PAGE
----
Sunday, August 7, 2022

The PBS on-demand streaming service, WPBS Passport, is now available in Canada! Learn More

HomeVideoCarbon Tax: The Best Way to Slow Climate Change?

Carbon Tax: The Best Way to Slow Climate Change?

Climate change is happening faster than expected. Is a carbon tax the answer?

TEACHERS: Get your students in the discussion on KQED Learn, a safe place for middle and high school students to investigate controversial topics and share their voices.

The 2018 UN report shows that climate change is happening a lot faster than scientists originally predicted. As a result, there’s a renewed interest in carbon taxes as a way to slow the effects of climate change. The problem is, it’s not always a popular solution as opponents argue it would unfairly hurt the poor- as we’ve seen play out in France lately with the Yellow Vest protests.

ABOVE THE NOISE is a show that cuts through the hype and investigates the research behind controversial and trending topics in the news. Hosted by Myles Bess.


SUBSCRIBE to Above the Noise by clicking the RED BUTTON above.

Follow Above the Noise on Instagram @kqedabovethenoise

**What is a carbon tax?

Simply put, it’s a tax on greenhouse gas emissions. When we use energy from fossil fuels– like coal, oil and natural gas, we release carbon dioxide and methane into the air. These gases are “greenhouse gases” that trap heat in the atmosphere and contribute to global warming. They are also known as carbon emissions because they contain the element carbon. With a carbon tax, people and business would have to pay a fee for their carbon emissions.

**How would a carbon tax fight climate change?

The idea with a carbon tax is to make energy from fossil fuels super expensive, so people won’t use it as much. Examples of this would be really high taxes on gasoline, jet fuel, your monthly electricity bill. If fossil fuel use become expensive, businesses would be more likely to invest in cleaner energy sources like wind, solar, hydro, etc.

**What are the pros of carbon taxes?

It’s one if the easiest ways to decrease carbon in the atmosphere. In some places where a carbon tax has been implemented– like Sweden and British Columbia, it’s led to a decrease in greenhouse gas emissions.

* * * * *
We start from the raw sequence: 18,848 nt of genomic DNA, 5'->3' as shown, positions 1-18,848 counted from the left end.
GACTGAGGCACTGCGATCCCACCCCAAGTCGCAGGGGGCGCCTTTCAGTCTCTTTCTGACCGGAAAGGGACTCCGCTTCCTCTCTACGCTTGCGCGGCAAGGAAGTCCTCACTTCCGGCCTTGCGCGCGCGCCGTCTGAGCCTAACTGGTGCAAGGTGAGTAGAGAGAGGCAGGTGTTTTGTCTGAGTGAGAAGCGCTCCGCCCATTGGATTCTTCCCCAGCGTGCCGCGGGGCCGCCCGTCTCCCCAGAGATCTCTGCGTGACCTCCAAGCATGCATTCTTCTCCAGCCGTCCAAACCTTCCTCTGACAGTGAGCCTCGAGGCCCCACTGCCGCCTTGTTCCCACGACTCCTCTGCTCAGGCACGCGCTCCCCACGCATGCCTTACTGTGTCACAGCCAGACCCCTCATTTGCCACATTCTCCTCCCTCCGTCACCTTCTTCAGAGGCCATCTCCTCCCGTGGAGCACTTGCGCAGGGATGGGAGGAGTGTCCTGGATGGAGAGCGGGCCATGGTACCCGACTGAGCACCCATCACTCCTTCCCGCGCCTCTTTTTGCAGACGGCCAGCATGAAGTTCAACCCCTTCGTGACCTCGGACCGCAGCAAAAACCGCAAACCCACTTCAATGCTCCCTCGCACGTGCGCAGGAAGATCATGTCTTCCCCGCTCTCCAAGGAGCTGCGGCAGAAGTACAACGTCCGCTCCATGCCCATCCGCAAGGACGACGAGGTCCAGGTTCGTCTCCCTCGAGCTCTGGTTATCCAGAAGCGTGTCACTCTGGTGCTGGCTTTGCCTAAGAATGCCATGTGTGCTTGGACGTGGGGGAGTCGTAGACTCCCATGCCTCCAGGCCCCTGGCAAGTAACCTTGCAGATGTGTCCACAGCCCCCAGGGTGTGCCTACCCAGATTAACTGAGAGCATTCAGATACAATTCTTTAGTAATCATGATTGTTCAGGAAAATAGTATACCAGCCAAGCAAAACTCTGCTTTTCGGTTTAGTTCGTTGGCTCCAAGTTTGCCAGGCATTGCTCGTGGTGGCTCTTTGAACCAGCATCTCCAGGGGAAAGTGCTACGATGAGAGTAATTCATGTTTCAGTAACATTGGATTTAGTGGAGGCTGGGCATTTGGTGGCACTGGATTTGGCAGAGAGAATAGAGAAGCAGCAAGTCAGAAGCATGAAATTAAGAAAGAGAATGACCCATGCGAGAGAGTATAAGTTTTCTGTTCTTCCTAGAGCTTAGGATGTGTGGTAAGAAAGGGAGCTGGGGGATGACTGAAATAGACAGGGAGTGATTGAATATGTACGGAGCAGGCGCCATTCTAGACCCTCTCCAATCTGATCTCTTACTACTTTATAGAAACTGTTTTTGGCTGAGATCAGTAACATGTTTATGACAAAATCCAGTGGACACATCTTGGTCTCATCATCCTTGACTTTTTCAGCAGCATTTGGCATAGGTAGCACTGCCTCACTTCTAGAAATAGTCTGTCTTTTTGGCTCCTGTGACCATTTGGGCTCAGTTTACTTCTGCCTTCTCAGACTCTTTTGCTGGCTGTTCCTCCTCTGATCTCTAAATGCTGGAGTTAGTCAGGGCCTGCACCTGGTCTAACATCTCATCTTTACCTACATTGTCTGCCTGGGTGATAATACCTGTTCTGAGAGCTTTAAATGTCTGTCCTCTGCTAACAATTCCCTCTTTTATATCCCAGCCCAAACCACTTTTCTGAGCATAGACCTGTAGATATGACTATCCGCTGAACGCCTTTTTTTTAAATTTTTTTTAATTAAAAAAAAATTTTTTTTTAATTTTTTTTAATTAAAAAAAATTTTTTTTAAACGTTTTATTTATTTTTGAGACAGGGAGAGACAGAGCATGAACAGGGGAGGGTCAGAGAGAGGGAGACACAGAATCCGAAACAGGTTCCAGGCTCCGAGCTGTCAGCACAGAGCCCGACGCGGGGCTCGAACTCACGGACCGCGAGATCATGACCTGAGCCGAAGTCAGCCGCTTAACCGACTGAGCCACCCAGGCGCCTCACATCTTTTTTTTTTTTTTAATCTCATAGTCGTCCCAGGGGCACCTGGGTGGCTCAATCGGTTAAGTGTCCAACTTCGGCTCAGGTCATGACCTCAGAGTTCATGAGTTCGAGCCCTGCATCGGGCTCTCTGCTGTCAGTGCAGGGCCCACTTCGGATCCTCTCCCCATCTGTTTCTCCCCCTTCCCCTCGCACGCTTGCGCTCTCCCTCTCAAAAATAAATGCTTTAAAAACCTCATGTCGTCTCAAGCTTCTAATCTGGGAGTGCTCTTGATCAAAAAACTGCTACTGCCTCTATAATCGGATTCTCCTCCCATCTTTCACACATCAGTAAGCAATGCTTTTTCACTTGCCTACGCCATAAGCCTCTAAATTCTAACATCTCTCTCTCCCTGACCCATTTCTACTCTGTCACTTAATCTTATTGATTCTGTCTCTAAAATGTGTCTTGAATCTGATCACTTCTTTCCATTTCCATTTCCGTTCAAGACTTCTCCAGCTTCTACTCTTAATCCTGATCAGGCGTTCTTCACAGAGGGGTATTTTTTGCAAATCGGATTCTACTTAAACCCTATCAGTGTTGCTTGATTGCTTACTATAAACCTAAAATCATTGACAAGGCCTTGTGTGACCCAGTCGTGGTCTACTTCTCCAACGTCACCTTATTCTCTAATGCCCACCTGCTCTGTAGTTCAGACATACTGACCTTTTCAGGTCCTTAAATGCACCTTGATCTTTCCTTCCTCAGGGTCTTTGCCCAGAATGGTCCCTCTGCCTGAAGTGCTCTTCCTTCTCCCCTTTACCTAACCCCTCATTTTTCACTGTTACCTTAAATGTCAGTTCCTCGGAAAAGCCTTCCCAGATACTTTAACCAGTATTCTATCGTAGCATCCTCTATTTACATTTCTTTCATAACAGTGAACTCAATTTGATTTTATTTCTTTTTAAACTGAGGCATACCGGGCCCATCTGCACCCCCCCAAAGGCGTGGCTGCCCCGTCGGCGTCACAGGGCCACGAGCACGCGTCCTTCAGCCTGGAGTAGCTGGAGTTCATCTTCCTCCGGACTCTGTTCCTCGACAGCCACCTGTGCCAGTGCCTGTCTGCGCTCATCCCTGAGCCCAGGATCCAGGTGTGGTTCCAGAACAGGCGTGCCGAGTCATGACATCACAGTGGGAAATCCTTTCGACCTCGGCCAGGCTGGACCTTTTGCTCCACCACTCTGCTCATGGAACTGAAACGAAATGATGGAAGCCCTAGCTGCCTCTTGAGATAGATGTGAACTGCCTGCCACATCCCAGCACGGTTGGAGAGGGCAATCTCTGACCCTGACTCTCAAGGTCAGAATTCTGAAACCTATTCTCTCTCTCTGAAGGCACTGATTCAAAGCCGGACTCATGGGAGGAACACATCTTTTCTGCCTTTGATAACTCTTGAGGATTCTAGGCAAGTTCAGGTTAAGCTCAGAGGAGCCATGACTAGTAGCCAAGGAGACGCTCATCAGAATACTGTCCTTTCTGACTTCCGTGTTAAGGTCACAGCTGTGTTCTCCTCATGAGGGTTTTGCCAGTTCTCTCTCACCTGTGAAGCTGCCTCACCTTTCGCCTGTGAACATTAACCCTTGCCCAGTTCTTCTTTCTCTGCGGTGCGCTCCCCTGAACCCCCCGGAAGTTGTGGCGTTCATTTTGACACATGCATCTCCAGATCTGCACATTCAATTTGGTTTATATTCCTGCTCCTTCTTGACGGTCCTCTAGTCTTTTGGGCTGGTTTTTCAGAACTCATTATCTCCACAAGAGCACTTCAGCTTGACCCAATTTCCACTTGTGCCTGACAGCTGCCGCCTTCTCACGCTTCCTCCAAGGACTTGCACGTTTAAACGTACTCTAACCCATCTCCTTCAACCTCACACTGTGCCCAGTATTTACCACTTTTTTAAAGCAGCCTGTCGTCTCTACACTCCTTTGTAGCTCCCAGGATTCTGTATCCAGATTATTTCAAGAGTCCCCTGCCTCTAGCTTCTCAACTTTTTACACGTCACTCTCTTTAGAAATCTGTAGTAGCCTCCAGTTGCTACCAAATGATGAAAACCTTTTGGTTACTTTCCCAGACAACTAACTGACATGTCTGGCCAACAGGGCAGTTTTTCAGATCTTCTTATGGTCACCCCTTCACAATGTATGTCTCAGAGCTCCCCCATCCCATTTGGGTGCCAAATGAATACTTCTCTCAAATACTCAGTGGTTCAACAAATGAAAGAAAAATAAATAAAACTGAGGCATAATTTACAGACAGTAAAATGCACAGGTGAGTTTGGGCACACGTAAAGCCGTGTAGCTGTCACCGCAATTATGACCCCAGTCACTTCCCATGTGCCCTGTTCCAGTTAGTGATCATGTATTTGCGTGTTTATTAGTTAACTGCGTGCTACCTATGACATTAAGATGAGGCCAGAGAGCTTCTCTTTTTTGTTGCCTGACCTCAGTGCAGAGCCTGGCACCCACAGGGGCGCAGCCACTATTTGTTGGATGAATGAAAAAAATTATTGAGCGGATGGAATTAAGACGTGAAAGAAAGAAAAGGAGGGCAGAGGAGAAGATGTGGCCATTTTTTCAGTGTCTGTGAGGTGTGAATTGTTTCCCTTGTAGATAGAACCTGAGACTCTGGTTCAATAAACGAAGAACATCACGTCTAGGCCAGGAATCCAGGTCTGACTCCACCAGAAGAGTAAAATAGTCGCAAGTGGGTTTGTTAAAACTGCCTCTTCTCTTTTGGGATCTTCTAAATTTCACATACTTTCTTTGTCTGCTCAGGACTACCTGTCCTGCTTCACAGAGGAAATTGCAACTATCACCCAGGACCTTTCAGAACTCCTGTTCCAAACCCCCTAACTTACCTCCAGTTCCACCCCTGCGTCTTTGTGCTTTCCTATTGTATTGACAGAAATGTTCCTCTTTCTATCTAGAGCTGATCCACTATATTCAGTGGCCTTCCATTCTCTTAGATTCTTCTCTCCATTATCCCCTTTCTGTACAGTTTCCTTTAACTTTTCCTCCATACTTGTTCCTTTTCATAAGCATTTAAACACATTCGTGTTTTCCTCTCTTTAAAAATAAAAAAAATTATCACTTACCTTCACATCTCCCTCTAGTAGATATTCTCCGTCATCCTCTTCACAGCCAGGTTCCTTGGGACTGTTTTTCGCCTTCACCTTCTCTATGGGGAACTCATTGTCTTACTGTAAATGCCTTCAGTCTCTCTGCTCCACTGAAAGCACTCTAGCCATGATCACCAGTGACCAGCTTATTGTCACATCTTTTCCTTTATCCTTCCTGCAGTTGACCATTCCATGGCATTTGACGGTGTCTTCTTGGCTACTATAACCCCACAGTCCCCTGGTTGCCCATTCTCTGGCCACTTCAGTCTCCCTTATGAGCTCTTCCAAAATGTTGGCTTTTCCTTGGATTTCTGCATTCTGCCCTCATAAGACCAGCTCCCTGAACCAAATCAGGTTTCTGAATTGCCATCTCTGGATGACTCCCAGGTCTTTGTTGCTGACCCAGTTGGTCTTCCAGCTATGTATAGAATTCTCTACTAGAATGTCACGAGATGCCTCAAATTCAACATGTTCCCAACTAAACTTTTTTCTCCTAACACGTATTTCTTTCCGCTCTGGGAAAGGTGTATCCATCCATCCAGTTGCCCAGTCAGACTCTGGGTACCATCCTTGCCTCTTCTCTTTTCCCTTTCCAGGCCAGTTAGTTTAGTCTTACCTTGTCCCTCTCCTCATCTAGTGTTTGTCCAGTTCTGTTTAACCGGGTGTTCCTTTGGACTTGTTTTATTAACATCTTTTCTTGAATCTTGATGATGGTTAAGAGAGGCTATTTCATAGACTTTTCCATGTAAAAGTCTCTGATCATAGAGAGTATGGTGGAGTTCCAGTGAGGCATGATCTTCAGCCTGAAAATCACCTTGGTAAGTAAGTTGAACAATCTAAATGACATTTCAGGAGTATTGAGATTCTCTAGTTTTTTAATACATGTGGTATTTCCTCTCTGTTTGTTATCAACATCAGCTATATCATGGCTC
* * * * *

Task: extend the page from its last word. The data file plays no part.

**What are the arguments against carbon taxes?

One of the main arguments against carbon tax is that it will unfairly hurt the poor. It’s a tax on things that are pretty essential for daily life, like heat for your home, or transportation. So, if you tax these things, it could really be bad for those that are already struggling with their bills.

**How is a carbon tax different from cap and trade?

Like the carbon tax, cap-and-trade policies aim to reduce greenhouse gas pollution by making it more expensive. But instead of a tax, cap-and-trade rules put a limit on how much carbon big industries like oil refineries, power plants and factories can release into the air. The government makes businesses buy permits, called allowances, for each ton of carbon they emit. And, there’s a financial incentive to be clean: if a business has any allowances leftover, it can sell them to another business that may be going over its limit, and make some extra money.


The New York Times: Major Climate Report Describes a Strong Risk of Crisis as Early as 2040, October 2018

How Stuff Works: How Carbon Tax Works, August, 2007

The World Bank: When It Comes to Emissions, Sweden Has Its Cake and Eats It Too, May 2016

The New York Times: Does a Carbon Tax Work? Ask British Columbia, March 2016

Government of British Columbia: Climate Action Tax Credit

David Suzuki Foundation: Carbon tax or cap-and-trade?, October 2017

The Seattle Times: Washington state voters reject carbon-fee initiative, November 2018

The Sacramento Bee: California’s cap-and-trade program is costly, controversial. But how does it work?, July 2017

The Washington Post: The carbon tax fallacy, June 2018

Teachers follow KQED Education
KQED Learn:
KQED Teach:
KQED Education:

Follow KQED:

About KQED
KQED, an NPR and PBS affiliate in San Francisco, CA, serves Northern California and beyond with a public-supported alternative to commercial TV, Radio, and web media.

Funding for Above the Noise is provided in part by the Corporation for Public Broadcasting, the Silver Giving Foundation, the Stuart Foundation, and the William and Flora Hewlett Foundation. Above the Noise is a project of KQED Education, which is supported by the Koret Foundation, David Bulfer and Kelly Pope, the Stuart Foundation, the Horace W. Goldsmith Foundation, the Rita Allen Foundation, the Lisa and Douglas Goldman Fund and the members of KQED.